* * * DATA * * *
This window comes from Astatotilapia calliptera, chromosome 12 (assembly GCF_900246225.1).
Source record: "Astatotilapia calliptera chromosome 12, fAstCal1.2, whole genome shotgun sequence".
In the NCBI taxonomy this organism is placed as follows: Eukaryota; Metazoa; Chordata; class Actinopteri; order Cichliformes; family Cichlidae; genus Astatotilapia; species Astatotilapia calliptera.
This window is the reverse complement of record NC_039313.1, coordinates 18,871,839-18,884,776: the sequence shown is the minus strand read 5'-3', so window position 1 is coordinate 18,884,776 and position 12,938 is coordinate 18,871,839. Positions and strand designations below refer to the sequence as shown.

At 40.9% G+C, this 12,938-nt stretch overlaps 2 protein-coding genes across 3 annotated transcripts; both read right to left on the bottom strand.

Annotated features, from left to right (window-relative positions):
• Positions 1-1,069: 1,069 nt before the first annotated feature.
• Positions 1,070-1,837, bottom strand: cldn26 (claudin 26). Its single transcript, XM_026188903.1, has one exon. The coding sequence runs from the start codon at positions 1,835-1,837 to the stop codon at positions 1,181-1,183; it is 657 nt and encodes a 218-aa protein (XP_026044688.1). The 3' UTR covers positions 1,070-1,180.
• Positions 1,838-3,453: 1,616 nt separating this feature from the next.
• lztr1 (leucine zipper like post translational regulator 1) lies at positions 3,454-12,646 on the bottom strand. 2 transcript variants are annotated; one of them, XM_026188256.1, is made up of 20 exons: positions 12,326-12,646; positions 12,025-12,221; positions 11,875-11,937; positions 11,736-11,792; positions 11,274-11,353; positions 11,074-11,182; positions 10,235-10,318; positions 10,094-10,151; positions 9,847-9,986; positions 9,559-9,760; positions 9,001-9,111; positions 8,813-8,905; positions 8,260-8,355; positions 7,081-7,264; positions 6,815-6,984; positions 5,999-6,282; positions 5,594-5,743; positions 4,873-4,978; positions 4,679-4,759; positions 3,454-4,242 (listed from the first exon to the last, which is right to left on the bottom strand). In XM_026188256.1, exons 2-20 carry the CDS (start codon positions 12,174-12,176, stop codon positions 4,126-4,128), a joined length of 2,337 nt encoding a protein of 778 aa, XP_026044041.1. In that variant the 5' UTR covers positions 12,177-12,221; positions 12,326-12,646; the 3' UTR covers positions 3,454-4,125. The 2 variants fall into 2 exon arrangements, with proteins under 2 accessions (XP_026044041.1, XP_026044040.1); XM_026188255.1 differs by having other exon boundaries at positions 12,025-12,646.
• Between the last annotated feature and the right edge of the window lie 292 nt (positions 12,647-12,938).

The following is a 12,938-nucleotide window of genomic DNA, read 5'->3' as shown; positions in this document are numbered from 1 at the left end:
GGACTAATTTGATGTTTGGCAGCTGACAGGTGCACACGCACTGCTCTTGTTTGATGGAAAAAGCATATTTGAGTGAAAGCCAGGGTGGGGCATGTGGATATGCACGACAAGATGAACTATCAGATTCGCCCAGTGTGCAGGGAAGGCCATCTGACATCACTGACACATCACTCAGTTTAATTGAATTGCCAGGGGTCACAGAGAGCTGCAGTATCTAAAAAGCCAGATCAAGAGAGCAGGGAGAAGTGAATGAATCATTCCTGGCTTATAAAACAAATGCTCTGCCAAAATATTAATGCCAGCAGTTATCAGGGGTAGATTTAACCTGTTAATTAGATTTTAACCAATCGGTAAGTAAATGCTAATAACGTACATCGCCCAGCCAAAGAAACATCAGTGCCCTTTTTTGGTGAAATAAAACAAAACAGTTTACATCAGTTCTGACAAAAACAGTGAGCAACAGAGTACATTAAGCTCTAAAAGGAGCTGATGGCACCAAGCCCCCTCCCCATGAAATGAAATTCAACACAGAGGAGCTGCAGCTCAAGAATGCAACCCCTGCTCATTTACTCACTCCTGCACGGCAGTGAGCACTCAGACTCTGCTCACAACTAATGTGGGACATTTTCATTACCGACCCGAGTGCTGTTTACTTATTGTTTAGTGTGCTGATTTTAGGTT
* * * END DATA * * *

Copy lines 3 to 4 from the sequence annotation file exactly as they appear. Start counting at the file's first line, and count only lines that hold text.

In the NCBI taxonomy this organism is placed as follows: Eukaryota; Metazoa; Chordata; class Actinopteri; order Cichliformes; family Cichlidae; genus Astatotilapia; species Astatotilapia calliptera.
This window is the reverse complement of record NC_039313.1, coordinates 18,871,839-18,884,776: the sequence shown is the minus strand read 5'-3', so window position 1 is coordinate 18,884,776 and position 12,938 is coordinate 18,871,839. Positions and strand designations below refer to the sequence as shown.